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On a warm and partly cloudy day this summer, I was sitting in my office and suddenly heard rain on the roof. I went outside to shut my car windows. By the time I did that and was walking back into the building, the rain had stopped. Such short showers from a small single passing cloud are not unusual here in New England.

The interesting part is that on the way back I noticed a strange pattern of wetness on a concrete area against the building. I went back to my office, grabbed the office point-and-shoot camera, and took this picture:

This was looking from the top of a staircase down onto the concrete area. This area is around 10x10 meters, maybe a bit less.

The question is, why does the concrete look dryer around the cracks? The effect became less evident in the minute or two it took me to go back to my office, grab the camera, come back out, and take this picture. But, you can still see light-colored streaks in the pattern of darkness due to wetness. It may not be evident in all cases in the picture, but these streaks all followed cracks in the concrete. Why?

Other facts that may be relevant:

  1. The rain lasted only 2-3 minutes.

  2. The rain came in large drops, definitely not "misty".

  3. There was never enough rain for water to flow on the ground.

  4. Temperature was probably in the 80s °F the whole time.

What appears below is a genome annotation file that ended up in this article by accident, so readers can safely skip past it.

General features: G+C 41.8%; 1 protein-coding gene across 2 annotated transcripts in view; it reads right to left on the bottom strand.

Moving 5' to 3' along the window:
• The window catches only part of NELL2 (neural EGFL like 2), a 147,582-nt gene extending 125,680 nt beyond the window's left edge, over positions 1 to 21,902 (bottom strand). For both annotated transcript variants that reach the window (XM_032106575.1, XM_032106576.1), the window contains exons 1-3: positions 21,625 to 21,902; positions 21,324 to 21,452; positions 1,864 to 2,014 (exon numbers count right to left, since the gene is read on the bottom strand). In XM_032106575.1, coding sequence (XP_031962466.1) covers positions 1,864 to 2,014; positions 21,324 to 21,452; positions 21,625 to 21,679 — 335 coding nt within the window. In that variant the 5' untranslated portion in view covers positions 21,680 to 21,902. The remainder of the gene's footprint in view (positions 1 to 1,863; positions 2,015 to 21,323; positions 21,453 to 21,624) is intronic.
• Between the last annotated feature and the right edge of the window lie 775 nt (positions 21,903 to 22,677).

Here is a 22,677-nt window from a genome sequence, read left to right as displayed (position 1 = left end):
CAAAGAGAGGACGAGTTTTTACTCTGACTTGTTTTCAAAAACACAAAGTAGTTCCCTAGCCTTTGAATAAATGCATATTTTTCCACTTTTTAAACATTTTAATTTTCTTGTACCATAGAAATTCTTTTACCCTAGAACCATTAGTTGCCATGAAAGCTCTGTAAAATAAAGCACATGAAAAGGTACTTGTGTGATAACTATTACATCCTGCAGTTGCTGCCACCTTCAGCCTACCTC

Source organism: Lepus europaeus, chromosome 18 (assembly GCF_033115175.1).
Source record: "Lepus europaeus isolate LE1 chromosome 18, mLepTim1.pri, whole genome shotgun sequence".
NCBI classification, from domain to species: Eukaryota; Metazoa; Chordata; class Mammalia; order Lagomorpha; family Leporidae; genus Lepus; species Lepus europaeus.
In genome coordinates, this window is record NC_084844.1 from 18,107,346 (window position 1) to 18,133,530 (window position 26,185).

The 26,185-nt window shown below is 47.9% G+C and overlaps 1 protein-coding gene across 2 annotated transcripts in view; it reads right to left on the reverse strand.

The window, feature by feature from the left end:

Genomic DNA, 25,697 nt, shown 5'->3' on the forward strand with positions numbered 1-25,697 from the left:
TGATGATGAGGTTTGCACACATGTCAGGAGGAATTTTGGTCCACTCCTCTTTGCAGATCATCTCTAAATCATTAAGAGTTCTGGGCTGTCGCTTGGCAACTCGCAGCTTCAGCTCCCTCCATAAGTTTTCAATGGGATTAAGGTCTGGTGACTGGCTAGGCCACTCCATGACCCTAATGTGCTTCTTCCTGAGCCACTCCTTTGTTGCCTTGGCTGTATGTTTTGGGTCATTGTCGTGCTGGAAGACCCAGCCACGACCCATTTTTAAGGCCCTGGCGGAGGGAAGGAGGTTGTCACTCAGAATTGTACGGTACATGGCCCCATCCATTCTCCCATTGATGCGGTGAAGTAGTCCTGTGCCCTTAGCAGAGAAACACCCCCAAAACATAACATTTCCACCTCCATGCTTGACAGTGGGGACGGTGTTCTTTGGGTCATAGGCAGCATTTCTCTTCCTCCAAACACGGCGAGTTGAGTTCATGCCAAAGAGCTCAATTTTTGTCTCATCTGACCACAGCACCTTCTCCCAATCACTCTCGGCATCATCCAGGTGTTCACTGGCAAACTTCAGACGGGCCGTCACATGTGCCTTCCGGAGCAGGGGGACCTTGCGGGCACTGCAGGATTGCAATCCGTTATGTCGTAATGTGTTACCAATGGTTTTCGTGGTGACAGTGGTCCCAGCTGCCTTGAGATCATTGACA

5. It had been on/off sunny previously.

  6. The picture was taken probably about 5 minutes after first hearing raindrops.

  7. The concrete was already noticably drier from when I first saw it until the picture was taken. The darker wet areas had also diffused out more.

  8. The whole area has a gentle slope towards the drain in the upper right corner of the picture. Note that this phenomenon seems to be independent of the orientation of the crack.

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    $\begingroup$ My guess would be that's because the soil in the cracks has been warmed up relative to the concrete itself because of its darker color. Then when some small amount of rain water appeared on the surface, it evaporated first from the warmest parts, which are around the cracks. Also part of the water may have been absorbed by the soil, while concrete doesn't absorb it too much, thus the layer of water to evaporate is thicker far from the cracks. $\endgroup$ – Ruslan Dec 24 '14 at 16:36
  • $\begingroup$ I bet part of the effect is from cracks having more surface area for water to spread over which aids in evaporation. $\endgroup$ – Brandon Enright Dec 24 '14 at 17:42
  • $\begingroup$ @Brandon: But the effect can be seen some distance from the crack, a few inches in some cases. Also note that the entire effect happend in about 3 minutes, maybe 5 by the time the picture was taken. $\endgroup$ – Olin Lathrop Dec 24 '14 at 19:43
  • $\begingroup$ It would be good if you could collect more careful data next time this happens - ideally with an IR camera (can buy those as an add-on for cells phones for relatively little money). Whether this relates to temperature before the rain fall starts, or porosity of the concrete, is hard to determine. My bet is on temperature. Intriguing! $\endgroup$ – Floris Dec 25 '14 at 1:28